2. Coal is the 10th largest in July-August flow of 42 perennial, trout-bearing streams in the Dolores basin.

  3. It is the 9th largest in drainage area and maximum elevation, marking relatively high resilience in flow.

  4. October 2020 flow conditions showed some vulnerability to dewatering, however, despite its size, Exhibit 6.

  5. With large habitat volume and comparatively high flow resilience, it is a potential candidate for a pocket project.

d. Largest streams by flow, drainage area, and maximum elevation

  1. The 10 largest of the 42 streams based on July-August flows are shown below, Exhibit 7.

  2. The 10 largest by highest maximum elevations and greatest drainage areas also are shown, Exhibit 8.

  3. It is evident that the largest flows correlate strongly with the highest drainage areas and maximum elevations.

  4. The 10 largest streams by volume and resilience, and candidates for proposal as Outstanding Waters, Exhibit 9.

  5. Those with stream protections existing or underway, cutthroat trout presence, and other features, Exhibit 10.

f. Example water quality

  1. Sampling at 9 of the 42 streams has given no evidence of dissolved metals problems in the streams, Exhibit 11.

  2. Runoff where grazing occurs can bring coliform and E. coli bacteria into streams, not surprisingly, Exhibit 12.​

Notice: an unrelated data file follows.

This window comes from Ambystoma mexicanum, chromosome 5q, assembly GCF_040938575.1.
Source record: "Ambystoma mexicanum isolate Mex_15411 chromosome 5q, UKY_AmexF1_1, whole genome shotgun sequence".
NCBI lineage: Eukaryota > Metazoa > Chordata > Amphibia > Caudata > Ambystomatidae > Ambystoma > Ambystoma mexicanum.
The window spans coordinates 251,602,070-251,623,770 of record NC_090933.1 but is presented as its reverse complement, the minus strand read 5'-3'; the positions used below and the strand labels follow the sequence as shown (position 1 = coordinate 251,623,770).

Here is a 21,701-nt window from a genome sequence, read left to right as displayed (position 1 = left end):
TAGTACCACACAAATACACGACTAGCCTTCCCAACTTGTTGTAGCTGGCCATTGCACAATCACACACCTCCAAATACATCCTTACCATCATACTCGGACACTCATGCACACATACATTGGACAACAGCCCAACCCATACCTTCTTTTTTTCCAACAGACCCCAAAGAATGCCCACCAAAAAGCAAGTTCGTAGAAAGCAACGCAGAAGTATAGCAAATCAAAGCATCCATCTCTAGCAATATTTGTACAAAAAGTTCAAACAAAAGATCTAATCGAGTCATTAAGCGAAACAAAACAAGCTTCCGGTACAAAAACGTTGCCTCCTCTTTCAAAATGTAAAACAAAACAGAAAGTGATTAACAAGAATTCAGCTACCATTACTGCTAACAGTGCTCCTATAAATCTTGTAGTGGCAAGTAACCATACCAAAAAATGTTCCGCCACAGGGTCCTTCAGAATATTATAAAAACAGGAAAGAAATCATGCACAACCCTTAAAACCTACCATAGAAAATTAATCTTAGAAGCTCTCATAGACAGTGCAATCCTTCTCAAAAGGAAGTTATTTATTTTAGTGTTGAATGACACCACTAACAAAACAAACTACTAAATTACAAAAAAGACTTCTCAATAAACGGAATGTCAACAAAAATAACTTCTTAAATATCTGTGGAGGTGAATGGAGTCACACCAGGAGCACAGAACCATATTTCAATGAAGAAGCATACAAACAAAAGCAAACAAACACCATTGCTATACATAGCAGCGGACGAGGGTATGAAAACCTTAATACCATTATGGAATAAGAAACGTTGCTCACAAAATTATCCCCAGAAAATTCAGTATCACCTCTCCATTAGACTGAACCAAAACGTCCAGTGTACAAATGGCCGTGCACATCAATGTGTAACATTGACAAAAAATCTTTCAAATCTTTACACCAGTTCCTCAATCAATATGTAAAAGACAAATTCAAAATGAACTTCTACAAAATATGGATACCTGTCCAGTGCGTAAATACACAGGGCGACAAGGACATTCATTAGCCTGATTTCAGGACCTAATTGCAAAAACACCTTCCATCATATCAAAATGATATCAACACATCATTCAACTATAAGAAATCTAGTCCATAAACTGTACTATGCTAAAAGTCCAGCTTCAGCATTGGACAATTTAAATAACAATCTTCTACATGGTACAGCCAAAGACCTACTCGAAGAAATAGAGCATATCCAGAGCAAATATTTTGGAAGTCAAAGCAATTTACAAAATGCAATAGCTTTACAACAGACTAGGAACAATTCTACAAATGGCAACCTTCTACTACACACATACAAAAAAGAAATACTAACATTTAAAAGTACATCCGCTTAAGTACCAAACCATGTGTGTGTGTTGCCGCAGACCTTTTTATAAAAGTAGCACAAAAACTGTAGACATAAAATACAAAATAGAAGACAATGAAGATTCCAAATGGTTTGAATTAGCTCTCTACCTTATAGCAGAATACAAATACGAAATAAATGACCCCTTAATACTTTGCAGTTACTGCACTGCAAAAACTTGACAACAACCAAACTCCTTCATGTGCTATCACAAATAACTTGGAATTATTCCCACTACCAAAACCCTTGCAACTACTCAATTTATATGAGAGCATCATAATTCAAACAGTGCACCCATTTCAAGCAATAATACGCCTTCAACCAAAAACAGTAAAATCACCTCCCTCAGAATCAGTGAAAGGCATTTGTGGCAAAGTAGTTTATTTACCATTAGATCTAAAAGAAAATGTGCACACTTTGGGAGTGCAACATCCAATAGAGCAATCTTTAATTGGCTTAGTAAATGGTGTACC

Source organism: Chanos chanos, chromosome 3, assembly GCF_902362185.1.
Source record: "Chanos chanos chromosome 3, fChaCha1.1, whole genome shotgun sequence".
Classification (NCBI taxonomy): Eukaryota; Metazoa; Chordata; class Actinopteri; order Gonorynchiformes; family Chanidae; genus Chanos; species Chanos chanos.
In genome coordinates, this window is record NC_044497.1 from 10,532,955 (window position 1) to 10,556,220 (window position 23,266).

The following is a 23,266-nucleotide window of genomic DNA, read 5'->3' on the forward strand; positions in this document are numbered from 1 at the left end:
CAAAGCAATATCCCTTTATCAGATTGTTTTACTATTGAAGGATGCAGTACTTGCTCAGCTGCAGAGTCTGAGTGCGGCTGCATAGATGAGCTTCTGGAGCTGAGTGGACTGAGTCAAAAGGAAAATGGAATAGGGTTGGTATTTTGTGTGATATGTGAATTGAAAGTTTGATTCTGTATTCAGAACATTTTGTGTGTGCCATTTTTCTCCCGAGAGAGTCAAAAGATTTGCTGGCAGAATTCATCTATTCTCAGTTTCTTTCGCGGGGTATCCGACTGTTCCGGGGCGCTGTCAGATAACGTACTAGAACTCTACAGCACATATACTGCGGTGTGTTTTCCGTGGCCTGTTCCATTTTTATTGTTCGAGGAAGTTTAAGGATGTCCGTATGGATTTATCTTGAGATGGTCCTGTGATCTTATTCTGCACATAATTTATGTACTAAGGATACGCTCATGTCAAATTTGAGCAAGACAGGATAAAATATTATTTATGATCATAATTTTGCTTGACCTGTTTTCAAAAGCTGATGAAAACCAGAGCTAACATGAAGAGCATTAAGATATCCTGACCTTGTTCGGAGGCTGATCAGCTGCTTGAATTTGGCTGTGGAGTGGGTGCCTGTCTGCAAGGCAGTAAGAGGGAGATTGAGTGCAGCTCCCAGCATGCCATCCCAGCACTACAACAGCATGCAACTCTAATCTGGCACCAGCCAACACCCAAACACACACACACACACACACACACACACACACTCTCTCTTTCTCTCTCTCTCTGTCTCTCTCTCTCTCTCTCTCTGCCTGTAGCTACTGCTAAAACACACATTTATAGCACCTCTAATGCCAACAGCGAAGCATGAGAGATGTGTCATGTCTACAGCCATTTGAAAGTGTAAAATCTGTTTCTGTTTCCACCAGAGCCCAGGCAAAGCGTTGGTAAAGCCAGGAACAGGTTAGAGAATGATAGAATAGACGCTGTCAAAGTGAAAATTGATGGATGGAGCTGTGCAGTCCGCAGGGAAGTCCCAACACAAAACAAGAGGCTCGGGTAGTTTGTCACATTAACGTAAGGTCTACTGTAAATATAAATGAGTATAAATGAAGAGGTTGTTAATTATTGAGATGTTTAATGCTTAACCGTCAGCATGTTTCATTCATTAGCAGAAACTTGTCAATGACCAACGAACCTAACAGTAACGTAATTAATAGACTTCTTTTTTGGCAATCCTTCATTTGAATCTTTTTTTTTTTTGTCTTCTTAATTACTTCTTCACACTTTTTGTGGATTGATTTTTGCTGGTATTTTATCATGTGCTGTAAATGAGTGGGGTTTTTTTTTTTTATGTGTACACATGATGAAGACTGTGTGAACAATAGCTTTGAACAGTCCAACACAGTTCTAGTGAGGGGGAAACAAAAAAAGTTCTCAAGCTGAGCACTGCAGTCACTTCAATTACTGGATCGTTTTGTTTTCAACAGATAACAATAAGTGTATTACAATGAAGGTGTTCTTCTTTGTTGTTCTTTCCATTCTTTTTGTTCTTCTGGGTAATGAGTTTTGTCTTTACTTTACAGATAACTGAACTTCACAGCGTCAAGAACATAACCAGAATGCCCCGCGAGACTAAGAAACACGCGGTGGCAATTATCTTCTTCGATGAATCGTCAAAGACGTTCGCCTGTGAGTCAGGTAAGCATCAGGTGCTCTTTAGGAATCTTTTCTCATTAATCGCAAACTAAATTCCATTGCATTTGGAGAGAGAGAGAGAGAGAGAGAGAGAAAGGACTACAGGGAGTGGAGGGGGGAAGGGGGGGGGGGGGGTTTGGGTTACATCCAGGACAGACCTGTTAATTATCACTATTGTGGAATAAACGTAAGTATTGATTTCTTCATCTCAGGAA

3. Other parameter values in Exhibit 12 indicate satisfactory aquatic habitat, that is, no deviation from standards.

g. Exhibits​

Exhibit 1. Example of pocket refuge at Ryman from log placement

IMG_4654_edited.jpg
Log placement
  • Pocket below log: depth, 2 ft; width, 5 ft; length, 5 ft.

  • Log: length, 22 ft; diameter, 1 ft; cutout width, 1 ft.

  • Note: The cutout on the top of the log concentrates the water's scouring effect on the streambed directly below. For comparison, long stretches of the stream were roughly 8 in deep and 3 ft wide.

Exhibit 2. Example of pocket refuge at Ryman, developed from a fallen tree

IMG_4672_edited.jpg
Fallen tree
  • Pocket below tree: depth, 2 ft; width, 5 ft; length, 5 ft.

  • Water above tree: depth, 1 ft.

  • Note: This is an example of pocket refuge that has occurred naturally from scouring directly downstream of a fallen tree.

Exhibit 3. 2018 drought-condition flow compared with 67-year median daily flow

HydroJulOct2018.jpg

Exhibit 4. 2020 flow with little monsoon rainfall and 67-year median daily flow

HydroJulSep2020.jpg
Exhibit 5. At Coal, May 2021 high-flow conditions having streambed scouring potential
IMG_4755.JPG
 
Exhibit 6. Low-flow, October 2020 conditions at Coal, a candidate for improved refuge
Coal_edited.jpg
TenFlow.jpg
Exhibit 7. Ten of the 42 perennial, trout-bearing streams with largest July-August flows
Exhibit 8. Ten of the 42 streams with largest drainage areas and maximum elevations
TenAreaElevation.jpg
Exhibit 9. Comparison of habitat volume, resilience, and other features at streams
Comparison.jpg
Exhibit 10. Protections existing or in-process and other features
Underway.jpg
Exhibit 12. Coliform and E. coli bacteria presence in streams that drain grazing areas
Exhibit 11. No evidence of dissolved metals problems from stream sampling
MetalsSummer.jpg
Exhibit 12. Elevated total coliform & E. coli (in red) likely result from permitted grazing
NonMetalsFallDate.jpg

Pocket | Project | Start | Next | Suitable